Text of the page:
Lead SALead SA

Serving for Obey - Round 2

Written by: diannem

Last year Scott Arrendse decided he wanted to step in and help Obey Togarepi after hearing his plight.

He launched "Serving for obey" and played 12 hours of tennis without a break, effectively raising R 30 000 towards Obey's medical bills!

This year, he has decided to relaunch the campaign, with the hopes of closing the gap of outstanding medical bills.

Scott wrote to us, to tell us all about the campaign:

“Go home and spend time with your family.”

These were the words of a doctor at a state hospital when Obey Togarepi sought help after receiving a diagnosis of kidney failure in November 2015.

The Straatwerk employee, a Zimbabwean citizen, was denied local public healthcare, even though he had an SA work permit. He began to lose hope.

Obey started dialysis at a private facility in March 2016, with most of his salary going to two treatments per week, as well as supplementary medical expenses and a special diet. At the same time, he applied for private medical aid but was subject to a 12-month waiting period due to his pre-existing condition. His wife also brings in earnings (sometimes working seven days a week) but, between them, there simply hasn’t been enough to cover his healthcare out of pocket and support their two children, one of whom has since started grade 1.

This is why I, Scott Arendse, stepped in.

Last May, I organised a tennis marathon, Serving for Obey, in which I played non-stop for 12 hours. The idea was to raise funds to assist Obey, but also to raise awareness around his plight. It seemed crazy that a human being contributing to the economy couldn’t receive treatment via the state. I set out to show Obey that, despite this, there are people who do care.

We had a fantastic turnout and raised R 30 000. This has made a dent in Obey’s dialysis bill of R 105 000 since March 2016, the balance of which still needs to be paid. But, more importantly, it inspired many others to chip in in other ways.

I’m happy to say Obey will have made it through his healthcare waiting period on 1 June. Then his ongoing monthly dialysis cost will transfer to his medical aid and he will have access to more of his salary. This is why, almost a year to the day later, I am doing a “sequel” tennis marathon: Second Serve for Obey.

This event will be to celebrate Obey’s first milestone on the road to full recovery, to thank those who made it possible and to alleviate at least some of the outstanding debt still owed. There is still a long way to go, but there is now a light at the end of the tunnel. Please join us at Plumstead Tennis Club on 3 June.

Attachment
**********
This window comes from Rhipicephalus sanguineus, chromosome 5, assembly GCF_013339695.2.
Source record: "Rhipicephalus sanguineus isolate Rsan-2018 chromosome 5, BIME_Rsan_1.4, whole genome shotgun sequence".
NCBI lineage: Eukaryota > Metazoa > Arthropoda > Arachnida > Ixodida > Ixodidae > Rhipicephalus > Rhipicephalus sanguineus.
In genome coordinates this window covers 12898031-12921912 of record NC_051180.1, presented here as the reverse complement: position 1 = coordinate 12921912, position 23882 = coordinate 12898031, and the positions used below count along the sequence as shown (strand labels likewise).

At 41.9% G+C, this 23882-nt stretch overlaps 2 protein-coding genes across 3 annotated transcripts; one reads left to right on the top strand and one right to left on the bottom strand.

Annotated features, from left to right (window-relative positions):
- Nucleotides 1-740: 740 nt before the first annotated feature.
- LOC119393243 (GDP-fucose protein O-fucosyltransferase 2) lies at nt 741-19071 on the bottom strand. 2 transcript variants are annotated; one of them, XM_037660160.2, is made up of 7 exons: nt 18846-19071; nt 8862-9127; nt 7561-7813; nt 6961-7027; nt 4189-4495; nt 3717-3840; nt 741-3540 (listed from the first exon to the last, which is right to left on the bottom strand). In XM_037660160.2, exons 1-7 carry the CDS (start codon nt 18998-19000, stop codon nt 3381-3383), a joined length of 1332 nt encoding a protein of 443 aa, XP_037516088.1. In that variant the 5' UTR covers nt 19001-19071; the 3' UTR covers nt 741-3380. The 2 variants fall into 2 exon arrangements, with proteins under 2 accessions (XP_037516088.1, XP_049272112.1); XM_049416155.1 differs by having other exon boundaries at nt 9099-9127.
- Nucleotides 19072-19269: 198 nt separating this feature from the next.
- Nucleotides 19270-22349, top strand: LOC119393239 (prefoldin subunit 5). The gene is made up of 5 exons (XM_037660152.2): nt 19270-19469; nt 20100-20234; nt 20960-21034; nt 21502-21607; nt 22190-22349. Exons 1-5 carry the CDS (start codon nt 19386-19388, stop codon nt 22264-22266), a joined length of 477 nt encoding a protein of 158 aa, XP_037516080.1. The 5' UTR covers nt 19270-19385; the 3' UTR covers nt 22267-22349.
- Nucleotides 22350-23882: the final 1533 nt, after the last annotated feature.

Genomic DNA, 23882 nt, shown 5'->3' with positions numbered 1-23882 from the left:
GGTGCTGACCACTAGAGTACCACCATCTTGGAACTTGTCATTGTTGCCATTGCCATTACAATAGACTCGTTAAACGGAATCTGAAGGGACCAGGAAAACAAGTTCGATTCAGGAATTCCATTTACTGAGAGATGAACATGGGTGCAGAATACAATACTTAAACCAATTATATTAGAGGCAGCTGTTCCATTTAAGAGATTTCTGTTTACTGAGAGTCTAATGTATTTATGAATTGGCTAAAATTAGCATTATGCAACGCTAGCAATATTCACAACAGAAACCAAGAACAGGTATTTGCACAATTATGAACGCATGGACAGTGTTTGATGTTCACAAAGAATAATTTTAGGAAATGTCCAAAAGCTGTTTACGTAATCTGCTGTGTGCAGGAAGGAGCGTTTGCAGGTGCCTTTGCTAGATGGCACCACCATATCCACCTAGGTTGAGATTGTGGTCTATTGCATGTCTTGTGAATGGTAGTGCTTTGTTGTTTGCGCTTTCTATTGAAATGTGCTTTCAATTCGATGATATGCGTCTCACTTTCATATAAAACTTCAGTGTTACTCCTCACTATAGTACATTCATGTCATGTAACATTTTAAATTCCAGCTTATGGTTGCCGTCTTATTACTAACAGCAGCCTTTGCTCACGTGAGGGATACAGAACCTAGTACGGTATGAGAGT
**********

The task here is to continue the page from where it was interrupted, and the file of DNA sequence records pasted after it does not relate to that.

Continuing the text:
To support Scott and Obey visit the Second Serve for Obey Facebook page!



Read next from articles

Celebrating World Play Day with Takalani Sesame

Celebrating World Play Day with Takalani Sesame

Afrika Tikkun, along with Takalani Sesame Muppets Kami and Neno, host over 200 children and their families to highlight “Play Every Day” and “Play Well and Be Happy” initiatives
Read on...

A degree is achievable later in your career

A degree is achievable later in your career

Lifelong learning - Not everyone has the opportunity to study straight after high school.
Read on...

Friday's march #NotInMyName a day of protest against abuse

Friday's march #NotInMyName a day of protest against abuse

Xolani spoke to Shoki Tshabalala from the Buhle bolwazi Foundation.
Read on...

Lead SA launches Young Entrepreneurs Campaign

Lead SA launches Young Entrepreneurs Campaign

Entries are open for Young entrepreneurs on 947 and Kfm - you could win a R 300 000 on air campaign!
Read on...

Civil Society Marches to Regina Mundi: #NotInMyName

Civil Society Marches to Regina Mundi: #NotInMyName

#NotInMyName says Enough is Enough with gender violence
Read on...

Useful info you need to know in the fight against gender violence

Useful info you need to know in the fight against gender violence

Share these useful contacts with your communities, friends, partners and families, sisters and brothers.
Read on...